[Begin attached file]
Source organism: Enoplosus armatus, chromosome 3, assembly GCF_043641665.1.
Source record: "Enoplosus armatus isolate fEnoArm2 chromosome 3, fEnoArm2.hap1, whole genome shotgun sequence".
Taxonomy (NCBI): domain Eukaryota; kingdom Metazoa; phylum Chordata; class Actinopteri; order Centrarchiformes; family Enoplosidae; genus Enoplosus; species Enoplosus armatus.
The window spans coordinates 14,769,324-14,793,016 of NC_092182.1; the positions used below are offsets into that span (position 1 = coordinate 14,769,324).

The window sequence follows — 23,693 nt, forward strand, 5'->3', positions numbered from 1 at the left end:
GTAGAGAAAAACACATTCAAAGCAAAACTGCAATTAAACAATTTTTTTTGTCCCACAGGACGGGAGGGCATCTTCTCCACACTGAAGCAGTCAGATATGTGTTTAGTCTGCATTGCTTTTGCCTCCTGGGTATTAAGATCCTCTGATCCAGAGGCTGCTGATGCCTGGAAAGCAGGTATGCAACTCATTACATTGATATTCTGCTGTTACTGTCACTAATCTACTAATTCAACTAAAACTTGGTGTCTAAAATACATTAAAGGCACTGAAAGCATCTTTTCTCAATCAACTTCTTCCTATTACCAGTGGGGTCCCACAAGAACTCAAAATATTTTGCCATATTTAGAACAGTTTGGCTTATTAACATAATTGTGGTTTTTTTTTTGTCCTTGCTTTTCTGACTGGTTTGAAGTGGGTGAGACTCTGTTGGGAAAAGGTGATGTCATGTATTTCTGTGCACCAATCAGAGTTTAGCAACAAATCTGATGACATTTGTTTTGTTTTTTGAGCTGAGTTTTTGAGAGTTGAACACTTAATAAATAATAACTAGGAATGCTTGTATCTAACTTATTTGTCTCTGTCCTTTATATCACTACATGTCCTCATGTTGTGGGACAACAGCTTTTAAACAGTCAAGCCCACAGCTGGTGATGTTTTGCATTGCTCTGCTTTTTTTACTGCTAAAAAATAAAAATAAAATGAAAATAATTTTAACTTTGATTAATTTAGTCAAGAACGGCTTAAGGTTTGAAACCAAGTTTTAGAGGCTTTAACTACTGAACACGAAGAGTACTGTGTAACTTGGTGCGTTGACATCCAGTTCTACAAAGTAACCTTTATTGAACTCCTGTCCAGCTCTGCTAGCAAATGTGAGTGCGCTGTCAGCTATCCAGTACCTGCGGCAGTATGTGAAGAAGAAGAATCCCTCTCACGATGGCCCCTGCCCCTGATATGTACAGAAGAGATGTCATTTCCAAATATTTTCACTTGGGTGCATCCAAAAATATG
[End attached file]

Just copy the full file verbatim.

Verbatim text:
Source organism: Enoplosus armatus, chromosome 3, assembly GCF_043641665.1.
Source record: "Enoplosus armatus isolate fEnoArm2 chromosome 3, fEnoArm2.hap1, whole genome shotgun sequence".
Taxonomy (NCBI): domain Eukaryota; kingdom Metazoa; phylum Chordata; class Actinopteri; order Centrarchiformes; family Enoplosidae; genus Enoplosus; species Enoplosus armatus.
The window spans coordinates 14,769,324-14,793,016 of NC_092182.1; the positions used below are offsets into that span (position 1 = coordinate 14,769,324).

The window sequence follows — 23,693 nt, forward strand, 5'->3', positions numbered from 1 at the left end:
GTAGAGAAAAACACATTCAAAGCAAAACTGCAATTAAACAATTTTTTTTGTCCCACAGGACGGGAGGGCATCTTCTCCACACTGAAGCAGTCAGATATGTGTTTAGTCTGCATTGCTTTTGCCTCCTGGGTATTAAGATCCTCTGATCCAGAGGCTGCTGATGCCTGGAAAGCAGGTATGCAACTCATTACATTGATATTCTGCTGTTACTGTCACTAATCTACTAATTCAACTAAAACTTGGTGTCTAAAATACATTAAAGGCACTGAAAGCATCTTTTCTCAATCAACTTCTTCCTATTACCAGTGGGGTCCCACAAGAACTCAAAATATTTTGCCATATTTAGAACAGTTTGGCTTATTAACATAATTGTGGTTTTTTTTTTGTCCTTGCTTTTCTGACTGGTTTGAAGTGGGTGAGACTCTGTTGGGAAAAGGTGATGTCATGTATTTCTGTGCACCAATCAGAGTTTAGCAACAAATCTGATGACATTTGTTTTGTTTTTTGAGCTGAGTTTTTGAGAGTTGAACACTTAATAAATAATAACTAGGAATGCTTGTATCTAACTTATTTGTCTCTGTCCTTTATATCACTACATGTCCTCATGTTGTGGGACAACAGCTTTTAAACAGTCAAGCCCACAGCTGGTGATGTTTTGCATTGCTCTGCTTTTTTTACTGCTAAAAAATAAAAATAAAATGAAAATAATTTTAACTTTGATTAATTTAGTCAAGAACGGCTTAAGGTTTGAAACCAAGTTTTAGAGGCTTTAACTACTGAACACGAAGAGTACTGTGTAACTTGGTGCGTTGACATCCAGTTCTACAAAGTAACCTTTATTGAACTCCTGTCCAGCTCTGCTAGCAAATGTGAGTGCGCTGTCAGCTATCCAGTACCTGCGGCAGTATGTGAAGAAGAAGAATCCCTCTCACGATGGCCCCTGCCCCTGATATGTACAGAAGAGATGTCATTTCCAAATATTTTCACTTGGGTGCATCCAAAAATATG